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A Film Producer and a Comedy Writer Walk Into a Bar...

02/25/2015 06:41 pm ET | Updated Apr 27, 2015

My latest lifelong dream is to get paid for being hilarious, be it stand-up or a well-written film or television show. Around the time of this revelation, one of my "real writer friends" -- who was actually making quite a name for himself in screenwriting (the real, paid kind of screenwriting) -- mentioned an up and coming producer who was making a name for herself in film and suggested that she would be an excellent person to speak to in regards to learning everything about the process of getting my little ideas onto the big screen. He was also very impressed by how determined she was to carve her own path in this very competitive industry, and suggested I join forces with her when I am ready to transition into the development phase.

As fate would have it, this new connection wound up being Marlinda Walcott -- an old friend of mine from high school whom I had no clue was now working professionally in film. I quickly found out that Marlinda was the real deal, holding legitimate producer roles in feature films such as the psychological thriller Victims, starting Katherine Isabell and Christian Campbell and indie hits Goon, starring Seann William Scott, Jay Baruchel, Eugene Levey and Liev Schriber and romantic comedy What If/The F-Word starring Daniel Radcliffe and Zoe Kazan. She has also worked on video game franchise hits such as Silent Hill: Resolution and Resident Evil: Retribution, both films having combined, worldwide gross of over $300 million. She was, in fact, the real deal.

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I am certain that there are a few comedy writers out there who would love to see their name in the credits, but have no idea how to get there. In the spirit of sharing, here are a few highlights from my many conversations with producer Marlinda Walcott in hopes of helping my fellow aspiring screenwriters and producers.

Me: Over the past decade, you've held a producing role in hundreds of millions of dollars' worth of film and television projects. At what point in your life did you decide that this was what you wanted to do for the rest of your life?

MW: Growing up, I always had a natural curiosity for how things worked. And watching films was no exception. I was constantly curious about how they picked the actors, or the cost of a scene, or how they picked that particular location. I remained constantly in awe of the filmmaking process. So it was in my early teens when I decided that I would be a part of making films, from conception to completion. I then spent the next few years immersing myself in every aspect of the behind the scenes world of production, from music videos to commercials and short films.

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Me: How does one transition from aspiring to successful when it comes to being a producer of both independent and studio projects?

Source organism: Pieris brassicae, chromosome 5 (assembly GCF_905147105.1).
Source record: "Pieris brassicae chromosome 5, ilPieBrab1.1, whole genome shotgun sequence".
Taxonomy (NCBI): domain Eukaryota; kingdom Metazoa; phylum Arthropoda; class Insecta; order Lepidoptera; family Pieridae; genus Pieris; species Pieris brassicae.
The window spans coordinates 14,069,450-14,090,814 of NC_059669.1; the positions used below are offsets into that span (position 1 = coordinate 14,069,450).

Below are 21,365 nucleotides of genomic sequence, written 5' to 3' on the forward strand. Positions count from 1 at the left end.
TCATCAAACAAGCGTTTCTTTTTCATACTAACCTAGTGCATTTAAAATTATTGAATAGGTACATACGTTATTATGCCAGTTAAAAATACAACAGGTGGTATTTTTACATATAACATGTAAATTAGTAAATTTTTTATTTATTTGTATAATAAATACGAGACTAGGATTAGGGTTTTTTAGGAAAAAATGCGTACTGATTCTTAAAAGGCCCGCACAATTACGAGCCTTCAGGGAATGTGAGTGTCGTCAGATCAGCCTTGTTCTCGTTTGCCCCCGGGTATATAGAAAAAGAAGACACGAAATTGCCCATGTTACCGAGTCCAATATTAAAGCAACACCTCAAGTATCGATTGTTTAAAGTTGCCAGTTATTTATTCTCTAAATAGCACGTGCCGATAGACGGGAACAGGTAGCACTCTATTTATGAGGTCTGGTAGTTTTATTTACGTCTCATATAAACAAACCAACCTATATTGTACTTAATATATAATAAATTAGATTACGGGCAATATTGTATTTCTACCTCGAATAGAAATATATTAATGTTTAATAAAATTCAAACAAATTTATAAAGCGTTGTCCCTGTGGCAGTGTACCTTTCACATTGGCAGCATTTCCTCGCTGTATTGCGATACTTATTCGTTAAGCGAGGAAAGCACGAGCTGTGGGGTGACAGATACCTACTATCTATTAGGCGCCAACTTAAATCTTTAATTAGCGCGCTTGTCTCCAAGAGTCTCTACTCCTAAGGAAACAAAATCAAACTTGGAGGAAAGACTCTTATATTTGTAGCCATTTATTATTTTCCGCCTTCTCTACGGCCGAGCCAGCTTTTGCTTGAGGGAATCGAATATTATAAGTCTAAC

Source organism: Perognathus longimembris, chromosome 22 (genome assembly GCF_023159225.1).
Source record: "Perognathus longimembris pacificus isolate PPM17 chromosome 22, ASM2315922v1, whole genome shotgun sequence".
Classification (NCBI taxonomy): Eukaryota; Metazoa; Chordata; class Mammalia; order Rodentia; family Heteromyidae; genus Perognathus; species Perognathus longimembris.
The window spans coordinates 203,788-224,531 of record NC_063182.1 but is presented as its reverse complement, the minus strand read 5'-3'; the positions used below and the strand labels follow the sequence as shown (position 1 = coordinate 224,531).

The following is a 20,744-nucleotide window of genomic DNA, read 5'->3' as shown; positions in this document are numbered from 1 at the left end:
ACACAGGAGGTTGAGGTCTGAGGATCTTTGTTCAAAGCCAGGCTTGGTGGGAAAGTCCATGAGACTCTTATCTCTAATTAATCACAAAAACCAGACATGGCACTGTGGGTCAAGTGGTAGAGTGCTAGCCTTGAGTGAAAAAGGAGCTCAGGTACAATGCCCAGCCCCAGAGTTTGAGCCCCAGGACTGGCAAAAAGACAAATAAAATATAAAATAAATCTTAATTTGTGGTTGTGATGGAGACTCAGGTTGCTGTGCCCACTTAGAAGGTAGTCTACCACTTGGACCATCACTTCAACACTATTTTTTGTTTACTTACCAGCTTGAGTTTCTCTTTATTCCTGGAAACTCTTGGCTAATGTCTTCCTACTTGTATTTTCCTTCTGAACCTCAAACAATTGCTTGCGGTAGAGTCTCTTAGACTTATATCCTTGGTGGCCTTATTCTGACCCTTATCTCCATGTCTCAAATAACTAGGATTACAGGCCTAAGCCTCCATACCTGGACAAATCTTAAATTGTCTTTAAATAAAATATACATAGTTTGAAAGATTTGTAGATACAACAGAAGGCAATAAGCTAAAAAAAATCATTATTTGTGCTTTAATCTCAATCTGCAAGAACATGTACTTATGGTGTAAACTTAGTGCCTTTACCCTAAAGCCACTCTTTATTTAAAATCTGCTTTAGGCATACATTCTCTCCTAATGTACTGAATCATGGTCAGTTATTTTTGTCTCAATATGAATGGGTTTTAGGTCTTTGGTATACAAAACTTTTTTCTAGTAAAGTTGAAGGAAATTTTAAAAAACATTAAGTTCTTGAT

MW: First and foremost, you need to find a project/story that you believe in something that will keep you going during the long and sometime tedious process that is making a movie. You must to be an extraordinary networker. The majority of the job is based on your relationship management skills and ability to talk to people and understand their individual creative needs. You must also possess an understanding of the intricate financial planning these projects require. No matter the budget, there is always a budget, and it is the producer's job to stay within that budget and ultimately keep investors happy. Frivolous budgeting can and will ruin a project -- I know of a few fantastic movies that didn't make it into production because investors lost faith and pulled out.

Me: So basically sales savvy and good at money management equals a great producer?

MW: Yes, among many, many other things. Because managing the money means managing the expectations of the creative minds involved (director, writers, etc.). Staying within budget without compromising anyone vision is a delicate art. The producer's responsibility is to offer creative suggestions to fill the void of a scene which can't be shot due to budgetary constraints. However ultimately, the producer should plan accordingly in order to complete the project within budget while not compromising the overall creative vision. It is quite the delicate task.

Me: And now for the predictable question: being a woman in a male-dominated world, yadda yadda, you know where I'm going with this.

MW: There is definitely no shortage of horror stories in this industry pertaining to the treatment of women on set. I'm not going to say I've never been hit on inappropriately or not taken seriously because I'm a female, however for the most part I've been lucky to have been considered a colleague by some of the industry's best. It's important for women getting into production to really get to know the craft and remain confident and firm. I've been able to produce movies under budget numerous times, and having a reputation for achieving such a task will open doors. But like I said, there is a mountain of responsibility involved with no room for oversight, so male or female you need to be confident and resourceful at every point in the project.

Me: Any last words for aspiring filmmakers?

MW: Just start. Follow through on your ideas and learn by doing. And never hesitate to seek out those who have accomplished what you are trying to do and soak up their knowledge.

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So there you have it. I absolutely urge anyone looking to try their hand at
filmmaking to seek out an accomplished professional, like I did, to learn the intricacies of the craft. Because while you may think you can just figure it all out, production is a delicate art that cannot be approached casually.